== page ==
If nothing else, I understand the rationale behind Ocean’s Twelve. After Ocean’s Eleven was a gigantic success, the people behind it were told they could go ahead with a sequel. But they were sure that people didn’t want to see the same thing again, so they made the decision to have a bigger cast, more (smaller) heists, and three “villains” for us to root against. On paper, all of that makes sense, except for possibly the “smaller” part.
We begin with a knock on the front door of Danny Ocean (George Clooney) and Tess’ (Julia Roberts) house. Guess who’s back? That’s right, it’s the antagonist from the last film, Terry Benedict (Andy Garcia). Danny isn’t at home, so he leaves a dire message for Tess: The thieves from the first film have two weeks to pay him back his $163 million and interest, or they’ll all be dead. He then goes to each other member of the group and tells them the same things. Why Tess or Danny doesn’t phone the others and tell them to get out of dodge is not explained, but it gets a pass because it’s a good way of showing us each member of the original Eleven, while also letting us see what they’ve been doing with their time after getting away with millions of dollars.
I’m not going to describe the cast again, as if you’re watching the Ocean’s Eleven sequel, you should already know who they are. Instead, I’ll list the additions. Catherine Zeta-Jones stars as a detective stationed in Amsterdam, who we see in the opening scene was romantically involved with Brad Pitt‘s character, Rusty. She spends most of her time chasing our group of thieves around, but since she and Rusty were involved before, that will come up just like Tess and Danny’s relationship did in the last film. Vincent Cassel plays a rival thief and our third villain, although it would have been nice to see more of him, as he only shows up after the midpoint, and doesn’t stick around often, coming and going as he pleases.
So the gang gets back together, and are aware that coming up with $190 million is going to be pretty difficult. They decide to fly to Amsterdam in hopes to find a job there. They get one, but it’s only worth 2.3 million Euros, nowhere near enough to pay off their debt. They take it anyway, and this begins the first of a couple of thefts that will take up most of our time for the rest of the film.
The reason that Ocean’s Eleven worked so well was in its casting, so it made sense to bring back the same people to do the sequel. But this film is playing more to how their careers had done up until this point. This time, there are characters who get far more screen time than others, while those lacking in time get put in prison as an excuse. After we arrive in Amsterdam, you don’t see much of Bernie Mac, Eddie Jemison, Elliott Gould, Scott Caan, or Carl Reiner, although the latter doesn’t even accompany them on the trip, citing age as the reason.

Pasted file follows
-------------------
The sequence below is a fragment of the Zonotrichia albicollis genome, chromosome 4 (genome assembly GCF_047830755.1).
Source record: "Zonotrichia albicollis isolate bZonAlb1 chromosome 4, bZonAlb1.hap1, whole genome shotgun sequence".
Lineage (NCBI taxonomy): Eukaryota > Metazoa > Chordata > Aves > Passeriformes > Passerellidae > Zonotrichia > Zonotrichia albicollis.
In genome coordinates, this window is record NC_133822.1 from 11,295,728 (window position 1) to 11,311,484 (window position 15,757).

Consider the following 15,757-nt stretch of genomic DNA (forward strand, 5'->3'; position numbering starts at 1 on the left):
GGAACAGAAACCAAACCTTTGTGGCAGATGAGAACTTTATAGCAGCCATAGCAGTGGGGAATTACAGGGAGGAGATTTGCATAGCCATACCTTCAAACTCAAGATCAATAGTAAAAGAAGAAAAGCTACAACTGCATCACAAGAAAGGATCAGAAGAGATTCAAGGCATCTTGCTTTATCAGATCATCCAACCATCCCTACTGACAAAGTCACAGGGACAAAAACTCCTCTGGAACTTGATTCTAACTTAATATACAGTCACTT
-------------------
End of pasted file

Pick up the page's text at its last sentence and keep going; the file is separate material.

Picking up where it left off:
Ocean’s Twelve is still, overall, a fun watch, but it’s missing the special something that made Ocean’s Eleven great.
Instead, we get a lot of George Clooney, Brad Pitt, and Matt Damon, which I suppose makes sense because they’re making the most money, but doesn’t help make it feel like a team dynamic. The character are all still sophisticated and don’t take everything too seriously, but there’s a lack of focus on them, and more on the plot, which is a shame. If I wanted to see more of these characters, I’d probably be better off watching Ocean’s Eleven again, because I might get more out of it.
This wouldn’t be too big of a problem to overcome if the plot was any good, but it isn’t anything special. We move from location to location, forgetting about everything that happened before. For example, most of the time on-screen, the characters don’t seem urgent because they seem to forget that they’re going to be killed in less than two weeks. It’s not mentioned all that often, and they spend a great deal of time meandering around. In one scene George Clooney goes around asking people if he looks 50 years old, and that’s all that happens. If my life was on the line, I wouldn’t be that worried about how old I looked.
There are still clever moments, though. Bruce Willis shows up at one point, playing himself, while one of the heists involves Julia Roberts’ character, Tess, ends up playing, well, Julia Roberts. They look alike, obviously, so the cast tries to use that appearance in order to get past a bunch of security, only to be stopped by Willis who claims to be a friend of Roberts. It was pretty funny, but it was also the point where I stopped losing interest, because I knew how we had to end at this point. If the filmmakers aren’t taking this seriously anymore, the ending isn’t hard to predict.
If nothing else, Ocean’s Twelve never becomes a chore to watch, but it does if you try to make sense of it all, or if you’re hoping for a big heist like in the first film. It becomes just a standard caper movie, with the focus on a plot that jumps from point to point like a comic moves from joke to joke, instead of the characters. This might actually make it a better film for some people, but for me it just made it seem unfocused and sometimes not all that fun to watch, even if the actors all seem to be enjoying themselves.
Ocean’s Twelve is still, overall, a fun watch, but it’s missing the special something that made Ocean’s Eleven great. The characters seemed to be on vacation, having fun but not doing anything of value, while the group dynamic fell apart by placing many of them in jail for most of the time spent abroad. And yet, because there’s some cleverness to the jumpy plot, and because the actors seemed to have fun, it’s hard to dislike it. Don’t go in expecting another Ocean’s Eleven, though, as it’s not as good as that movie was.
Conclusion: Ocean’s Twelve is fun but it’s a step down from its predecessor.
Recommendation: If you liked Ocean’s Eleven then you’ll probably still have fun with Twelve, but it’s not as good.